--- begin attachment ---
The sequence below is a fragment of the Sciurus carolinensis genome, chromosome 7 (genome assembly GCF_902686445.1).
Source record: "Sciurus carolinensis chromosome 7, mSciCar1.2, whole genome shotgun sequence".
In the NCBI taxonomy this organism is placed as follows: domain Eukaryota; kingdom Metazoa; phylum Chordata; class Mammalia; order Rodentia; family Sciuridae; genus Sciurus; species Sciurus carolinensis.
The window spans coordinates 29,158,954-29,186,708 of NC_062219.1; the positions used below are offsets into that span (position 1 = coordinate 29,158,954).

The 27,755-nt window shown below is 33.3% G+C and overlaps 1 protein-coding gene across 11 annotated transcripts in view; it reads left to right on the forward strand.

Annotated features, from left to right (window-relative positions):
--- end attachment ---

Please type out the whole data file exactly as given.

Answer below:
The sequence below is a fragment of the Sciurus carolinensis genome, chromosome 7 (genome assembly GCF_902686445.1).
Source record: "Sciurus carolinensis chromosome 7, mSciCar1.2, whole genome shotgun sequence".
In the NCBI taxonomy this organism is placed as follows: domain Eukaryota; kingdom Metazoa; phylum Chordata; class Mammalia; order Rodentia; family Sciuridae; genus Sciurus; species Sciurus carolinensis.
The window spans coordinates 29,158,954-29,186,708 of NC_062219.1; the positions used below are offsets into that span (position 1 = coordinate 29,158,954).

The 27,755-nt window shown below is 33.3% G+C and overlaps 1 protein-coding gene across 11 annotated transcripts in view; it reads left to right on the forward strand.

Annotated features, from left to right (window-relative positions):